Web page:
RK Sinha


The former president of the Bharatiya Jana Sangh was a torch-bearer for India's nationalist forces. He led the ban on cow slaughter, highlighted the Ram temple cause and demanded the full integration of Jammu & Kashmir into India

With the passing of Balraj Madhok, former president of the Bharatiya Jana Sangh, on May 2, India lost a formidable intellectual, a bold and fearless leader, a great organiser and a freedom-fighter. Madhok had many firsts to his credit during his long and eventful career. That his funeral was attended by Prime Minister Narendra Modi, senior BJP leader LK Advani, and Union Finance Minister Arun Jaitley, shows that Madhok was a highly respected leader of the BJP.

Almost half a century ago, I was introduced to Madhok by Deendayal Upadhyay, in Patna, in 1966. As a young lad, I was deeply impressed with Madhok's intellectual prowess and his views on nationalism and social integration.

Madhok was close to Dalit icon BR Ambedkar and met him regularly even in the Dalit icon's last days at 26 Alipur Road, Delhi. Ambedkar was impressed with Madhok's views on Indian culture, his plan to make Sanskrit the link language of the country, and give a just and fair deal to the socially downtrodden people.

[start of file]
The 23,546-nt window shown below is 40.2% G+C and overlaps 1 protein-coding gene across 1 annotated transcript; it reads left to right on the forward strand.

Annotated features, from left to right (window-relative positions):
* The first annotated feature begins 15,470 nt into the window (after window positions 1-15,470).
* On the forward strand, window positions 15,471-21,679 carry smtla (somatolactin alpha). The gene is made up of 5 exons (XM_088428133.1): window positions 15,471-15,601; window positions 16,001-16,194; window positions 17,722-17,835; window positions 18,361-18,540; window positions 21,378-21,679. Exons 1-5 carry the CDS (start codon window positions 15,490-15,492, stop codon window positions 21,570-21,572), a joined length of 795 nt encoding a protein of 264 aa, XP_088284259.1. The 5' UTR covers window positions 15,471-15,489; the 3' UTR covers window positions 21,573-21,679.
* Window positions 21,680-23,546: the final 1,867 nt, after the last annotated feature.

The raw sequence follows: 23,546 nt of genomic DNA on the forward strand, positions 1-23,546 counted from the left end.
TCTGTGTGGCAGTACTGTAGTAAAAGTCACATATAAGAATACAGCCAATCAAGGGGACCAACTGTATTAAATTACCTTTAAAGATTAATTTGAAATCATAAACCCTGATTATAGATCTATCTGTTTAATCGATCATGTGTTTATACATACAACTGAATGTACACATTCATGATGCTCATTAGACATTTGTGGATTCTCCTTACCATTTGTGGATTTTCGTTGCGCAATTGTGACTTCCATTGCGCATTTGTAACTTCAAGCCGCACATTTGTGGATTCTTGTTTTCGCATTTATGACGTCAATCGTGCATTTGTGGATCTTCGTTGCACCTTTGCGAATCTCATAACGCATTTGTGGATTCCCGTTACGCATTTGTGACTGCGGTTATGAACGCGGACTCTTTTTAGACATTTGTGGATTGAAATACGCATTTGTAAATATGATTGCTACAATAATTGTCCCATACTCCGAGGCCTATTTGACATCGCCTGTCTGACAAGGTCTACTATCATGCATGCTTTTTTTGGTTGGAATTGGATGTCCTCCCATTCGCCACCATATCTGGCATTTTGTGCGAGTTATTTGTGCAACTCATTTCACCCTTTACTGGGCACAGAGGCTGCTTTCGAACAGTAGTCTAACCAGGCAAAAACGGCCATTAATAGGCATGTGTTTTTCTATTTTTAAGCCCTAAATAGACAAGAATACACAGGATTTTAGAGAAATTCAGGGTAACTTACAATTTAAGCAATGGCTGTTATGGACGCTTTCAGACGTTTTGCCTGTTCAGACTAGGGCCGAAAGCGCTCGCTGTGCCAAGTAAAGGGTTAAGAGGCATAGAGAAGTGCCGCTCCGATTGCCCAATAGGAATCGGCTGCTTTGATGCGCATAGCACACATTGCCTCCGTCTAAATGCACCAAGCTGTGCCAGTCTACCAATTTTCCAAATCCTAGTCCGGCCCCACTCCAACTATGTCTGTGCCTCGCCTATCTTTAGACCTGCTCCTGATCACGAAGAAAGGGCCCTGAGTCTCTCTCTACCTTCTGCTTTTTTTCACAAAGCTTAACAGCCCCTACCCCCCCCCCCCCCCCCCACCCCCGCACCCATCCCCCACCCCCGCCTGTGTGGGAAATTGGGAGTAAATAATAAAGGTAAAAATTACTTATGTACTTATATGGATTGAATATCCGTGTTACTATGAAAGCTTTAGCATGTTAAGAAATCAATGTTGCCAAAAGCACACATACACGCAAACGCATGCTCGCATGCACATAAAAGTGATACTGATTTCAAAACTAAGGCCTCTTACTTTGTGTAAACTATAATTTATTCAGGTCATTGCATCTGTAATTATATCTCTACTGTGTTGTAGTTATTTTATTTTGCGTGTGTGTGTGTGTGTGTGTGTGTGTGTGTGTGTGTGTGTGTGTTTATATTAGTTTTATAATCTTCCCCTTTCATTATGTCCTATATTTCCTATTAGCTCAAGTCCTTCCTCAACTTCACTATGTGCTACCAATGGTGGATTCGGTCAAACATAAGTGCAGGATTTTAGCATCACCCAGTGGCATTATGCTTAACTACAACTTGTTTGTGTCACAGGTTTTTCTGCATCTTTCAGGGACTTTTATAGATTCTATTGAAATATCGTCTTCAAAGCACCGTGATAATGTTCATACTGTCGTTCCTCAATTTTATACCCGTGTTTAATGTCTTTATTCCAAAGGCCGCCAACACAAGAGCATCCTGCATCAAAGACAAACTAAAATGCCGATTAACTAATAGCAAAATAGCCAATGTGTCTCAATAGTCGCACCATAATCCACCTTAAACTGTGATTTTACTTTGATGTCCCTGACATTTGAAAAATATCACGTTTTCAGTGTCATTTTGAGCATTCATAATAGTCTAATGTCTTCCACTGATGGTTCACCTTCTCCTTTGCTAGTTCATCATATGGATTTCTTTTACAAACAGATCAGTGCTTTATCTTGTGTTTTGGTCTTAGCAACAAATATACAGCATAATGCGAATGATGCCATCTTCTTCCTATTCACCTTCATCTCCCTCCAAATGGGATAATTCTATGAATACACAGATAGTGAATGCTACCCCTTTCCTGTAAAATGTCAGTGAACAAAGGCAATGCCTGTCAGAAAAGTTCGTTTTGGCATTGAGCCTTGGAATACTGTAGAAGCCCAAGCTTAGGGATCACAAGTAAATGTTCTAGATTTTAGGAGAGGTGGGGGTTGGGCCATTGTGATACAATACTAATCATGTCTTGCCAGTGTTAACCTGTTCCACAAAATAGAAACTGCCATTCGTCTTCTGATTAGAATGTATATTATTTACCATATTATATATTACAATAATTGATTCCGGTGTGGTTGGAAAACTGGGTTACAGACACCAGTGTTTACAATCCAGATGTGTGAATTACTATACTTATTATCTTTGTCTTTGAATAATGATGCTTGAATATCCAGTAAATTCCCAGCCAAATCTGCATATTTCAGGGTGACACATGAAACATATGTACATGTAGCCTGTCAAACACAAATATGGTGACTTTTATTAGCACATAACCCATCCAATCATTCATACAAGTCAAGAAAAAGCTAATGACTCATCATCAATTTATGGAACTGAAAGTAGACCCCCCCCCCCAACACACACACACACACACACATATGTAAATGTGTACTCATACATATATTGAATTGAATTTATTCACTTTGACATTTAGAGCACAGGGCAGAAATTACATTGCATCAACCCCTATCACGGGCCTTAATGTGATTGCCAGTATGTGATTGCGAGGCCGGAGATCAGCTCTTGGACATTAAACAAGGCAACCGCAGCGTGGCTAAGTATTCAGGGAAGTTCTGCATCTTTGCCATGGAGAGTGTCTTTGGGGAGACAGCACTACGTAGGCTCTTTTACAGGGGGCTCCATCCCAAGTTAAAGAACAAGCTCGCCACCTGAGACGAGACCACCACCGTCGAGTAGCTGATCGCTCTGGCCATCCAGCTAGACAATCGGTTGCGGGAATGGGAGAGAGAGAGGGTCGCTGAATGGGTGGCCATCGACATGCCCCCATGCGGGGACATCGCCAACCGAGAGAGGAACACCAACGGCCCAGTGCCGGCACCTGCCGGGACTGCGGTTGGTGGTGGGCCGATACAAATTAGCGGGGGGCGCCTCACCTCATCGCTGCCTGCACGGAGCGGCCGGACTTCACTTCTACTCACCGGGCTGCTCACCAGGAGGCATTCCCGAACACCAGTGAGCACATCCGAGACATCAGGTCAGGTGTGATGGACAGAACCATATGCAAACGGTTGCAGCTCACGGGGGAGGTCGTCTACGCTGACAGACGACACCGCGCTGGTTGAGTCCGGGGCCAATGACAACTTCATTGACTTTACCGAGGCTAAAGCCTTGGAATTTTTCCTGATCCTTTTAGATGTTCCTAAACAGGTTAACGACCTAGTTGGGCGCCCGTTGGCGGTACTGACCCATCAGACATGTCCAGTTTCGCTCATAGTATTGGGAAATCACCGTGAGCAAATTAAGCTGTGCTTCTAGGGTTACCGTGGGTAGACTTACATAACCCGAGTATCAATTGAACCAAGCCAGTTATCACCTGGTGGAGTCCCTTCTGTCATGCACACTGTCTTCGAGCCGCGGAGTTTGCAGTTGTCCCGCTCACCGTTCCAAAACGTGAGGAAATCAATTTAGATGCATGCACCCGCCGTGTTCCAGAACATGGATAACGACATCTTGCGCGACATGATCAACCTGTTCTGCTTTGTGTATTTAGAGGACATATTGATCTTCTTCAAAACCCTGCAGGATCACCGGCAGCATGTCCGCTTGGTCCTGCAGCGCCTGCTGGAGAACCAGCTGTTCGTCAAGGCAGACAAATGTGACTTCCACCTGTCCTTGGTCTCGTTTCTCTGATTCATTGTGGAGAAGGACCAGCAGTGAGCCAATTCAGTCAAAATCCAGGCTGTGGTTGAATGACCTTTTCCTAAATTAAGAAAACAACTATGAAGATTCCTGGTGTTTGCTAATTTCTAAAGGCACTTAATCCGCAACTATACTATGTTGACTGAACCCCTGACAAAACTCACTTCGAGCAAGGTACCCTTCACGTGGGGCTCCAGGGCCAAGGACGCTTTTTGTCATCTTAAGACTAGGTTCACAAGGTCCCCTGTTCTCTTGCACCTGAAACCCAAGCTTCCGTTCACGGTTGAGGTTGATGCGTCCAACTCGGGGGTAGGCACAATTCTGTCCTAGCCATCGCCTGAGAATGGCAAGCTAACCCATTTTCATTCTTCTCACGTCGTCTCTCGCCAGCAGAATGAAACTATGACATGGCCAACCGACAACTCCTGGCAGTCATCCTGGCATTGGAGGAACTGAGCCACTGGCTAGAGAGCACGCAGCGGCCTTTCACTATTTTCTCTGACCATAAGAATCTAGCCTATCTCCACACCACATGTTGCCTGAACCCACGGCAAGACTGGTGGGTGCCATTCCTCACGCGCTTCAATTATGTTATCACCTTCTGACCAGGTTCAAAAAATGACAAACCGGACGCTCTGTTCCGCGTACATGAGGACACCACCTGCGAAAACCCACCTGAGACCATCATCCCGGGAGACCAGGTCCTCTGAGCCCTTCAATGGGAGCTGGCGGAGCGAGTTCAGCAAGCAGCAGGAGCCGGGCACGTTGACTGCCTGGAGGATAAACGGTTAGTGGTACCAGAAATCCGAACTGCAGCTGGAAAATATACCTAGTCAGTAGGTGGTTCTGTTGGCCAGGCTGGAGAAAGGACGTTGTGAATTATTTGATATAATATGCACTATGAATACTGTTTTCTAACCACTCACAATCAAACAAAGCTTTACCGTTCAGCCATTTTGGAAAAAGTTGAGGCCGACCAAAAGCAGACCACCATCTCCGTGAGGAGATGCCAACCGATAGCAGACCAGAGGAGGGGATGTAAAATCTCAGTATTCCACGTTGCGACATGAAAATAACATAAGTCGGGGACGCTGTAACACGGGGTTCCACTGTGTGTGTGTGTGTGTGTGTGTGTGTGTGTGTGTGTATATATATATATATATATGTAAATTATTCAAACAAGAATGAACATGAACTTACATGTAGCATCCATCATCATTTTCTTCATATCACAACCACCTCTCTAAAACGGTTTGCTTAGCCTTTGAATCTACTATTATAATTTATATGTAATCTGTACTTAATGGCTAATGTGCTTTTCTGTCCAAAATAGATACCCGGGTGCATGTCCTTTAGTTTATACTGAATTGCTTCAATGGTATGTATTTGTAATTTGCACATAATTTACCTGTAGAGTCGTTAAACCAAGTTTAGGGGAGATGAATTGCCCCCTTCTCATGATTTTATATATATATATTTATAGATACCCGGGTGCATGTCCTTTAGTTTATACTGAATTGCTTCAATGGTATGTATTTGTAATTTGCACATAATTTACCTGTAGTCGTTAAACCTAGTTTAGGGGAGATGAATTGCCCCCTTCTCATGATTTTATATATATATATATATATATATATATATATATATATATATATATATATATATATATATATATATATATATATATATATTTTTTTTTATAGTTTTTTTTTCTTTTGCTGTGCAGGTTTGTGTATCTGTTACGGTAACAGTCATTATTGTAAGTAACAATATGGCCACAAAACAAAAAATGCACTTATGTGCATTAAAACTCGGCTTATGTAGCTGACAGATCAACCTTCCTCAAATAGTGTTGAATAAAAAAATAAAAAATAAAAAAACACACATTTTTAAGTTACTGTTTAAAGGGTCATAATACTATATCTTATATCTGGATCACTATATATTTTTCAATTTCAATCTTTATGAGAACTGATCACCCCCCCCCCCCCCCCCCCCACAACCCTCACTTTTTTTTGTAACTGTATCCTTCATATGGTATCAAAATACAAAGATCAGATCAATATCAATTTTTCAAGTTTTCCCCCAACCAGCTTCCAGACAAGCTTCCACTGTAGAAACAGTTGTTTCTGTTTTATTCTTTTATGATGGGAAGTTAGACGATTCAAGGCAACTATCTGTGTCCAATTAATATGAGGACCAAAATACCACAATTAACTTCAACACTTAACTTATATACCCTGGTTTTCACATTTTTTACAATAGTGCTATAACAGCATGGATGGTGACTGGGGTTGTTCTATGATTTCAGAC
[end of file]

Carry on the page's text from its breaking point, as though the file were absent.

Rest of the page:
Arguably, Madhok was the first to demand a ban on cow-slaughter in India. It was in the 1960s that he raised this issue forcefully. He travelled across the country to create public opinion in favour of banning cow slaughter.

He was of the opinion that the followers of Dharma (Hindus, Jains, Sikhs and Buddhists) consider the cow to be sacred. In light of this, he said India must ban cow slaughter.

In 1968, Madhok also became the first leader to demand that the Ram temple in Ayodhya be handed over to the Hindus, and in return, Hindus should build a big mosque adjacent to the Ram temple.

He made this particular demand when he was a Lok Sabha member from South Delhi constituency. He was first elected to the Lok Sabha in 1957 from the New Delhi seat as a Jana Sangh candidate. That was also the time when Atal Bihari Vajpayee was elected to the Lok Sabha for the first time from Balrampur.

With Syama Prasad Mookerjee, Madhok authored the constitution of the Jana Sangh. On October 21, 1951, the Jana Sangh was formed at Raghumal Arya Kanya School at Raja Bazar, close to Connaught Place in New Delhi. While Mookerjee was elected as president, Madhok was elected as national secretary of the party. At its first session, the party decided that would ensure that cow-slaughter was banned in India.